By Ajay Kalra
It is faith that sustains seekers and keeps them traveling on the razor’s edge. However, not all faith lasts. What happens to seekers when their faith begins to crumble? How can they pick up the pieces and walk again?
Seer may be guilty of offense: court,’ screamed the headline of a newspaper in connection with the ongoing Shankaracharya case. Even though the truth of the matter is yet to be established, one thing definitely occurred on that fateful day. Faith shook! And the tremors of that shake could be felt in the hearts of millions of devotees across the nation.
So what happens when faith shakes? And more importantly, why does it shake? What is the final outcome of this painful spiritual churning?
Most seekers begin their journey with a guru, and in most cases an organisation built around the guru. One of the prerequisites to any sort of learning is openness. An openness to absorb and assimilate beyond, or in spite of, what one already knows. Trust naturally follows. When this relationship is nurtured over a period of time it gives birth to faith. A feeling that encompasses love, devotion and surrender under one umbrella. An umbrella that nurtures and accelerates spiritual growth.
The Wonder Years
Deep Mehta, founder of No Mind Zen Meditation Center, who began his spiritual journey in his teens with Osho, says, ‘Our mother was one of the first few dedicated devotees of Bhagwan when he began giving public discourses in the early seventies. Both my brother and I were immensely drawn by the intensely charged atmosphere around Osho. Those early years were magical. Absolute devotion to the master facilitated deep transformation.’
My own personal experience resonates with Deep’s observation. Having begun my spiritual journey with the Art of Living in 1998, I was intensely involved with the organisation for two years. Those were the wonder years! I was absolutely fresh and blank, having had no prior spiritual experience. My utmost devotion and love for Sri Sri Ravi Shankar helped me blossom into a new individual. Remarkably, I have met Sri Sri personally in a group only four times for not more than five minutes each. Nevertheless, faith in, and love for, the guru made me immensely receptive to transformation from all experiences. I remember clutching Sri Sri’s photograph and walking back home after having assisted a course, bathed in love. Sticking posters on walls, I discovered, can be a profoundly spiritual experience.
Ruby K Bhatia, TV personality, says of her early ISKCON experience, ‘When I do something I do it with full heart and soul. My first thought when I went to ISKCON was, ‘Oh, my goodness, I would never dance like that!’ But six months later, I was dancing whether or not anybody else was dancing. That was my sadhana as advocated by Chaitanya Mahaprabhu. The years with ISKCON were a complete romance. They taught me the ability to be completely submerged in devotional thought, oblivious of everything else. I could taste the devotional rasa right at the outset of my spiritual journey. It was beautiful!’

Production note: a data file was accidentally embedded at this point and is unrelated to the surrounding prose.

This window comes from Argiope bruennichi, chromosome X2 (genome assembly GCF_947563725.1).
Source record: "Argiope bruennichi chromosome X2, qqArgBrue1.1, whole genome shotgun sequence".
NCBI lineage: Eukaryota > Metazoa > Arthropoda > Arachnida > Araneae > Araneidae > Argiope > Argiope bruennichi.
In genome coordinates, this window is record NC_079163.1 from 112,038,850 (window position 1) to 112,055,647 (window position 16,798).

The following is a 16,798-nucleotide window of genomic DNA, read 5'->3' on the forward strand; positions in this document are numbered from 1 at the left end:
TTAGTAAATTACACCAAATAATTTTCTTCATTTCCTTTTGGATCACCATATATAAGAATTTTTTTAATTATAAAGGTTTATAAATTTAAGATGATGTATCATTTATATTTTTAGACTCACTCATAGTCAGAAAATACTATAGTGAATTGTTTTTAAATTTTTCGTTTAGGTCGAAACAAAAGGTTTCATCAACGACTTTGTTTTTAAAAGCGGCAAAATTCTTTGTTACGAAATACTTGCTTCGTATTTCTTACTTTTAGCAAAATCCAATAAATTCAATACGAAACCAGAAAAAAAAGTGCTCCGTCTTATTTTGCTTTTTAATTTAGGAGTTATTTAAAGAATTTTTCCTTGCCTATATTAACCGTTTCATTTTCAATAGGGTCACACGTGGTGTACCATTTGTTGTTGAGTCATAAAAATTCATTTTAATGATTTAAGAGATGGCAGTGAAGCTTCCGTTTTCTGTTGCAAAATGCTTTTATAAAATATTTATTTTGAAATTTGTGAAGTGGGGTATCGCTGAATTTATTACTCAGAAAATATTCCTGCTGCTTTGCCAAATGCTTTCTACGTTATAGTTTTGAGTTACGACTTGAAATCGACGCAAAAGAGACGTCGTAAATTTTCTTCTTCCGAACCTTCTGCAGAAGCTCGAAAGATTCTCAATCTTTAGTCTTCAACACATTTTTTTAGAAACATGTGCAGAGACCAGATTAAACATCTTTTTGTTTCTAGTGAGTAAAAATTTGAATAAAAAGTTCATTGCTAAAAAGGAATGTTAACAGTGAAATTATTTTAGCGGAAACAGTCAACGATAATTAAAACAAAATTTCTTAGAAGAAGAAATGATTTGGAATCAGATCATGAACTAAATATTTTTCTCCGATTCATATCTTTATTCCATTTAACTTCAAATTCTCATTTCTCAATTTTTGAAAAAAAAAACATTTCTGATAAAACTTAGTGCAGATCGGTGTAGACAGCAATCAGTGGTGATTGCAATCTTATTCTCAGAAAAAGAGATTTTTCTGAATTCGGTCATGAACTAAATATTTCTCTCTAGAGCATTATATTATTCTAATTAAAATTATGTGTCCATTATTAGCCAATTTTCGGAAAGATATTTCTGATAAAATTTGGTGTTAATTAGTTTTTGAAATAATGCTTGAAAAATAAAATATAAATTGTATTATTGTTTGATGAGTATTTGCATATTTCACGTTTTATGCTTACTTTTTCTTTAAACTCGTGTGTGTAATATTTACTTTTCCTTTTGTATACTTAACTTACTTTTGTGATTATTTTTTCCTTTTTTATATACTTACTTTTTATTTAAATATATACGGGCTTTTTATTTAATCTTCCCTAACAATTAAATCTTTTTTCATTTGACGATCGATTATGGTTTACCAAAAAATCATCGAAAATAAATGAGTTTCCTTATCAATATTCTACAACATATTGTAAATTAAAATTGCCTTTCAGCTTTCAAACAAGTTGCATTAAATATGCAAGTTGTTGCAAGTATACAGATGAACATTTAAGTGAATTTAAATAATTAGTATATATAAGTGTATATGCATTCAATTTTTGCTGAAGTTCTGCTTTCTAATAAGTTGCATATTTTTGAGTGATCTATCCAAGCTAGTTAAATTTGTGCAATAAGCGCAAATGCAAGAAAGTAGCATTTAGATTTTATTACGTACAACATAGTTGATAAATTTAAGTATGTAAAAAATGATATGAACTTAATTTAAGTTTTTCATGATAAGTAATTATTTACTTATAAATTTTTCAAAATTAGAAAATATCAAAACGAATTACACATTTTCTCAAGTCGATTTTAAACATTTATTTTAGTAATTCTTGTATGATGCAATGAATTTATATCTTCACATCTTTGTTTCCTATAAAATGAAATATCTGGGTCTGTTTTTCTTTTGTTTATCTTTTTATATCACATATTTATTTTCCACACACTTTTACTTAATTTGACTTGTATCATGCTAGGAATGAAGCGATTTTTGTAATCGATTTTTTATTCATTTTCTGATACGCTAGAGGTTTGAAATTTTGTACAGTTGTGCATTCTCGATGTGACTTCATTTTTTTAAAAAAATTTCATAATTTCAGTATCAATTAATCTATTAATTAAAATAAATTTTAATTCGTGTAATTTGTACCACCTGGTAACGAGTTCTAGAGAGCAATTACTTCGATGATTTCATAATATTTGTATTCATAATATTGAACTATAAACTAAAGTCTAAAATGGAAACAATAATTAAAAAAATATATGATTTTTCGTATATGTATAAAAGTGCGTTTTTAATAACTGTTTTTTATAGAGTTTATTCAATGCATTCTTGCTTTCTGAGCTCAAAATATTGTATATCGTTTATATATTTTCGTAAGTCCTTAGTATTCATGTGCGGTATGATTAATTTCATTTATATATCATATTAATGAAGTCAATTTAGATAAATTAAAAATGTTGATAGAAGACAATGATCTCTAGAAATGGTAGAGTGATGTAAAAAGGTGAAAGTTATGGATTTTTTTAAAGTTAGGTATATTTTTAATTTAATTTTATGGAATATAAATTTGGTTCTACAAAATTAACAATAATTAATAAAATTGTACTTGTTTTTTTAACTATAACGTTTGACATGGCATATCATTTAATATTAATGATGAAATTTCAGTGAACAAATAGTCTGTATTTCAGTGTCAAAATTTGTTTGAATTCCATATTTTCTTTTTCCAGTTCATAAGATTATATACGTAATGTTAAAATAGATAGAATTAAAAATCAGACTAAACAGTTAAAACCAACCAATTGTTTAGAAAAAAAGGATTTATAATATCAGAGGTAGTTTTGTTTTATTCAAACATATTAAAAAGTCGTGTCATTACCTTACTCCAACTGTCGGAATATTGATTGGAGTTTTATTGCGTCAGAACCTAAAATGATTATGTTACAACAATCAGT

Most romances eventually culminate in a relationship, and the guru-shishya bond is no different. However, all relationships do not last. The apparent causes for the separation may differ for each seeker, but the underlying emotions it raises are essentially the same. Neena Dandekar, financial analyst and housewife, speaks of her experience,’My spiritual quest began young in the Vedantic tradition. The family used to regularly attend discourses by Swami Chinmayanada and later Swami Parthasarthy. Later, for six years, I was very closely associated with Jaya Row, who also happened to be my classmate. Those years contributed immensely to my growth and learning. The intellectual and logical thrust of Vedanta fitted my personality well. For me, organizing events and touching people’s lives is very satisfying and purposeful. The transition began with a misunderstanding between us, which we were unable to resolve despite sincere efforts and we drifted apart. For the next two years, I experienced an intense vacuum and self-doubt.’
While for some it could be a misunderstanding, for others an intense soul search may trigger a shift. Ruby recalls, ‘My parents felt I was being brain-washed. Even though I could logically prove them incorrect, it eventually made me ask God, ‘I am very happy, but are you?’ And that was the triggering point when I started to get signs that said he was not. So that year I was in so much turmoil and confusion. All of a sudden I didn’t know what to do. If there was a choice between going to the temple or a media event, I didn’t know what to choose. Earlier, the temple was the obvious choice, but now the thought, ‘What if God wants me to go to that event?’ made me utterly confused.’
God is the ultimate refuge for seekers when the solid anchor of faith begins to give way. After having spent two years with the Art of Living, turmoil on the work front, coupled with my own insecurities, pushed me to question my faith. I distinctly remember asking God on a bus-ride, ‘If this is the path for me, let me know. If not, guide me.’ Even though I didn’t get any distinct signs or answers, life simply flowed in such a manner that I drifted away.
The Spiritual Churning